5 Causes For Axolotl Twitching and How To Fix It!
A common issue that owners deal with is axolotl twitching or body spasms. Normally, this is the result of skin irritation or parasites. In most cases, axolotl twitching can be easily fixed.
This article will help you establish the cause of your axolotl twitching and recommend the best solution possible.
What To Check First?
As most axolotl health problems come from issues with the water parameters, the first thing to do is test the water.
The optimal water conditions for your axolotl and what you want the test results to show is as follows:
- pH levels for axolotls are 7.4-7.6.
- Ammonia should be 0
- Nitrate should be 0ppm
- Temperature should be 59-65 °F
- Salinity should be 0% but axolotls can tolerate up to 15%
- Water hardness needs to be 7-14deg (125-250ppm)
- Water should be dechlorinated
To learn all about the ideal axolotl water conditions, read the full guide here The Perfect Axolotl Water Parameters For A Healthy Axolotl
Other things that can make your axolotl twitching and become sick is using the incorrect substrate.
Axolotl Twitching – Symptoms
Alongside the axolotl twitching, owners often report other symptoms such as flicking of the gills, scratching on one side, and even sometimes taking off sporadically around the tank immediately following.
Axolotl Twitching – Causes
Possible causes for your axolotl twitching include:
- Skin irritation from chemicals
- Incorrect diet
The most common cause for your axolotl twitching is parasites. As parasite infection presents with certain symptoms, many owners would straight away eliminate this as the cause of the twitching due to lack of those exact symptoms.
However, there are different types of parasites that can affect your axolotl. There are internal and external parasites.
The type of parasites that results in your axolotl twitching are either plantara or copepods.
These parasites will appear as many very small, almost invisible white, clear as glass worms on the surfaces of the tank and filter.
Both of these parasites look similar, so they might be hard to tell apart at a first glance.
Copepods vs Palanaria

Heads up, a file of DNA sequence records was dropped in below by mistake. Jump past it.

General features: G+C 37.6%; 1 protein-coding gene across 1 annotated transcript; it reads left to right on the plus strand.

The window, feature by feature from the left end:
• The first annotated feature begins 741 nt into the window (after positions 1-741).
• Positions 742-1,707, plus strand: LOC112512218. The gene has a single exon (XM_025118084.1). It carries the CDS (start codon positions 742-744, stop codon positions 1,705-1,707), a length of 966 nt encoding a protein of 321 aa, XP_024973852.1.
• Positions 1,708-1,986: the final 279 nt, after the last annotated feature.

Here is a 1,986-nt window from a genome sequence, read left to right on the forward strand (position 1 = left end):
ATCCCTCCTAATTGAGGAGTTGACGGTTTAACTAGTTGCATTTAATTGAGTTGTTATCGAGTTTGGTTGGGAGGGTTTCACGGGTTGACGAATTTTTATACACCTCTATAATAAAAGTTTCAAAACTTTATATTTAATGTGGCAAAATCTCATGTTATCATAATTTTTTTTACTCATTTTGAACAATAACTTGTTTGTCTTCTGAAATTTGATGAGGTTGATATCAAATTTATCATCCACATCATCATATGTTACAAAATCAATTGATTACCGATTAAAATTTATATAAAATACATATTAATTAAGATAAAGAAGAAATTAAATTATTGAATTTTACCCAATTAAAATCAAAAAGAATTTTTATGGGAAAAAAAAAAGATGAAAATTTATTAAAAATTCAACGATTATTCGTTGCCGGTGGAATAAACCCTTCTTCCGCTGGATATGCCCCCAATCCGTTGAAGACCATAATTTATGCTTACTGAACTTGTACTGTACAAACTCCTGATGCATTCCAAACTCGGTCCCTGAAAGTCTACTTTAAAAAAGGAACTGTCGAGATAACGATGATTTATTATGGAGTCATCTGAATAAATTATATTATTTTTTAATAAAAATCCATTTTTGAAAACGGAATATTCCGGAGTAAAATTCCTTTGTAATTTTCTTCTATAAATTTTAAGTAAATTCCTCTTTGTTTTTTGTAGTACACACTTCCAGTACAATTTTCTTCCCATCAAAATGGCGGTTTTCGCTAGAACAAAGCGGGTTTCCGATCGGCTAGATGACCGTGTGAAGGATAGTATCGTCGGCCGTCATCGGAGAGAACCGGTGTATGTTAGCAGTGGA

The copepods start off small and clear in color. That’s why they are often mistaken for planaria as palanaria is also small and clear in color. Only once the parasite matures, you’d be able to tell if it’s palanaria or copepod.
Although, the perfect conditions for the copepods are warmer temperatures such as 78-82°F and saltwater, they can still live perfectly fine in a tank with cooler temperatures and freshwater.
Usually, the way copepods enter the tank is through the sand. They will appear as strange stringy clumps in the sand. Therefore, if you’re using sand as substrate, it’s very likely to be the source of your copepod infestation.
On the other hand, palanaria is not exactly a parasite and every tank will have some to a degree. Planaria are very small. They measure around 0.1 to 0.6 inches, so they are easy to miss.
Although, both planaria and copepod are harmless, palanaria can get into the axolotl’s fimbriae. This can be very itchy and result in your axolotl twitching.
If your axolotl twitching is caused by parasites, follow the steps below. If step 1 doesn’t work, go to step 2 and so on.
- Do a water change of 30%, wipe the surfaces and vacuum the sand if that’s what you have
- Place your axolotl in the fridge for 24 hours and do a tank cycle overnight. Wipe all the surfaces and vacuum the sand
- Give you axolotl a salt bath and tub them whilst you do 100% water change, wipe all the surfaces, and vacuum the sand